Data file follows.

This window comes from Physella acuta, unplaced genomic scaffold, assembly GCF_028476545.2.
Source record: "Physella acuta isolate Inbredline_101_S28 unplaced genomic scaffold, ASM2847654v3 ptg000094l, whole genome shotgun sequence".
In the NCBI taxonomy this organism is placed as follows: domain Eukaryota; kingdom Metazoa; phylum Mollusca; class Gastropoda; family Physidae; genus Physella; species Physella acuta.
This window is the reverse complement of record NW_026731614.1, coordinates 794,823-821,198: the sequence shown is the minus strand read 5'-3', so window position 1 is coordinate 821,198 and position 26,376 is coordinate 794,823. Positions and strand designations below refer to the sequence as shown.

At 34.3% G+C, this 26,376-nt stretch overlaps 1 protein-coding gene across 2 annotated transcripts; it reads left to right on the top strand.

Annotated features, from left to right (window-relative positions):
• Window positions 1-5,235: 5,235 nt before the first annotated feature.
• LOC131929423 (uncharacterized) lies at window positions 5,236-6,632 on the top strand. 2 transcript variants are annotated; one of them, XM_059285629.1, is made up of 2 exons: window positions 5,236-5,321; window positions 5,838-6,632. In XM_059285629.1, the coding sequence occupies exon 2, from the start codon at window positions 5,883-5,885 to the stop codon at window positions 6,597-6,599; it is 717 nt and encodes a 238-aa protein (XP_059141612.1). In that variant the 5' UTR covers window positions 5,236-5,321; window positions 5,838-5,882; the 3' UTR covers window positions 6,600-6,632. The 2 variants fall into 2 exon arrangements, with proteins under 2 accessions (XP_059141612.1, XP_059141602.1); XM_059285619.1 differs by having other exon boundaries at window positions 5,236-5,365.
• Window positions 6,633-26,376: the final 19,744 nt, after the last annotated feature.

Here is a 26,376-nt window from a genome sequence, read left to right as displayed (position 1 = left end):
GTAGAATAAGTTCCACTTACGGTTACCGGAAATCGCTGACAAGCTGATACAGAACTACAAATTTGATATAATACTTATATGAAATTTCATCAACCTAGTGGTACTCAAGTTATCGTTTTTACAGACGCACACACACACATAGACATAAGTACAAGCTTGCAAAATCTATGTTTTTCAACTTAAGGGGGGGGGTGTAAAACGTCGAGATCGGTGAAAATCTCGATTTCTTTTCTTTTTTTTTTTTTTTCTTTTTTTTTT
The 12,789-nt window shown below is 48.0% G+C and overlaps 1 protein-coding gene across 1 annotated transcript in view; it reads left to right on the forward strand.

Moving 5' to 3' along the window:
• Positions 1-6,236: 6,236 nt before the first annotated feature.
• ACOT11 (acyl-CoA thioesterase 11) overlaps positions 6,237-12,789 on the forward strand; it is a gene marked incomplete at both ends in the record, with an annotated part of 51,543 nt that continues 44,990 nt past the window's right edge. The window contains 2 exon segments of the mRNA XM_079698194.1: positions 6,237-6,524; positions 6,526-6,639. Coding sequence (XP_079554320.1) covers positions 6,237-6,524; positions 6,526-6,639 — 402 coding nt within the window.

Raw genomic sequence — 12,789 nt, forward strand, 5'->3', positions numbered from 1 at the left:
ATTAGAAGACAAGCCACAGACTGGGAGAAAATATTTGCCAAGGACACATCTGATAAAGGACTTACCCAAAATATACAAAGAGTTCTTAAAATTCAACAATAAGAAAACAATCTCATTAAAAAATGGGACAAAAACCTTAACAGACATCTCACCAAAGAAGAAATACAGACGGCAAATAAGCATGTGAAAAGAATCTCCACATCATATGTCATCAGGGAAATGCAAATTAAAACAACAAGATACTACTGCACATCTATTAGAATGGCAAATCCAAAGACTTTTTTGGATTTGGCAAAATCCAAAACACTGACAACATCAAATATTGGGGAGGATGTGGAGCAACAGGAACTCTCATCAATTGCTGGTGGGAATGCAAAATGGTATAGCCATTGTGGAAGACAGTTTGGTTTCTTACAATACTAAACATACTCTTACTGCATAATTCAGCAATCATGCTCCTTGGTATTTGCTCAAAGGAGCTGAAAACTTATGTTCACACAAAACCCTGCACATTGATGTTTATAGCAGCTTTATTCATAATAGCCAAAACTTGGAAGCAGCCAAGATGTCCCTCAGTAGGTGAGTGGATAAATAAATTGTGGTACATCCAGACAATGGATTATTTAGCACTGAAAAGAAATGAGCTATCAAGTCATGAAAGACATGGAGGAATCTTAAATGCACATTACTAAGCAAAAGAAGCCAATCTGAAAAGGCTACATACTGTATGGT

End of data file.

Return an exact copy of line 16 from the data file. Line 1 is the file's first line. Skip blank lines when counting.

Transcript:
Raw genomic sequence — 12,789 nt, forward strand, 5'->3', positions numbered from 1 at the left: